Editorial: Ed Murray better pick for Seattle’s downtown civility and safety
Street disorder makes downtown Seattle feel like a mansion with dry rot. Mayoral candidate Ed Murray has the tools to fix it up.
Seattle Times Editorial
DOWNTOWN Seattle is critical for the short and longterm health of the region, but currently it feels more like a mansion suffering from dry rot.
Anecdote after anecdote from residents, businesses and visitors — of petty crime unpoliced and human suffering unattended — corrode decades of impressive gains that made greater downtown an exciting place to live, work and spend.
Tuesday’s election for Seattle mayor is a fork-in-the-road moment. State Sen. Ed Murray is by far the better choice to reset the city’s approach to downtown civility and safety.
The most immediate task for the next mayor is to pick a permanent police chief. Incumbent Mayor Mike McGinn failed to land top-tier candidates when given that opportunity in 2010 and gives no assurance anything has changed . Murray would draw better candidates in a national search.
Murray’s campaign has focused on speeding up Seattle police reforms mandated by the Department of Justice consent decree. That’s smart, because it is an achievable goal with a big payoff for the city budget, for officer morale and for citizens. Murray has a strong relationship with U.S. Attorney Jenny Durkan, and he has support from the players needed to speed up reforms: a majority of the City Council, City Attorney Pete Holmes, the Seattle Police Officer’s Guild and the Seattle Police Management Association, which represents captains and lieutenants.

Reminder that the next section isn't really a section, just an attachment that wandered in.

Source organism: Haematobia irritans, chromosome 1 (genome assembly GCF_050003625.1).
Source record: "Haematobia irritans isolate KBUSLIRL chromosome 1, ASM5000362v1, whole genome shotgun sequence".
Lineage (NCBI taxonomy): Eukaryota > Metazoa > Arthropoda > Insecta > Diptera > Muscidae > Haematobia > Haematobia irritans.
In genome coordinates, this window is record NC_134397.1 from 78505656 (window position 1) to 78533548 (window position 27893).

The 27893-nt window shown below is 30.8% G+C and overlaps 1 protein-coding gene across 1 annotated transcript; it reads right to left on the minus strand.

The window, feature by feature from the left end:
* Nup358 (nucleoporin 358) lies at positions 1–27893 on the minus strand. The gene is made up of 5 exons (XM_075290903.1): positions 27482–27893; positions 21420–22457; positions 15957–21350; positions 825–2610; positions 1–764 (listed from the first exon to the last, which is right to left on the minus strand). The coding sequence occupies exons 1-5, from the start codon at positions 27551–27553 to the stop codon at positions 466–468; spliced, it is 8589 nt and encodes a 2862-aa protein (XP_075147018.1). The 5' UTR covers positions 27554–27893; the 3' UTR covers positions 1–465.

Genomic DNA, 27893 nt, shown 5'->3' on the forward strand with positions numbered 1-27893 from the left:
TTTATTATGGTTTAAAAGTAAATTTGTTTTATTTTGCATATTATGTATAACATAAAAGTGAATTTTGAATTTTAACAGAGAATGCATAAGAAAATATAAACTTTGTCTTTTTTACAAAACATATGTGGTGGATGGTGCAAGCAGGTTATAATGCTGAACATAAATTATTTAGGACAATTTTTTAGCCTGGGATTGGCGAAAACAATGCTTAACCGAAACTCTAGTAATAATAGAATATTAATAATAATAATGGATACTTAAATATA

Policing alone won’t fix the downtown street environment. Both candidates support a promising new diversion effort, under the Center City Initiative, to emphasize social-service intervention in low-level drug and prostitution crimes.
But Murray, with two decades in the state Legislature, has a better vision for leveraging state and regional relationships to ease Seattle’s disproportionate burden on social services. He promises more shared responsibility with neighboring cities to shelter the homeless. And he can be a strong advocate in Olympia for mental-health reform, whereas McGinn is seen by many lawmakers as a provincial antagonist.
McGinn has failed to strike the right balance between policing and human services in responding to downtown disorder. His early budgets failed to maintain police staffing levels, and he antagonized both rank and file and the Justice Department in his early response to federal intervention.
Murray can wipe the slate clean. At this fork-in-the-road moment, he is the clear pick.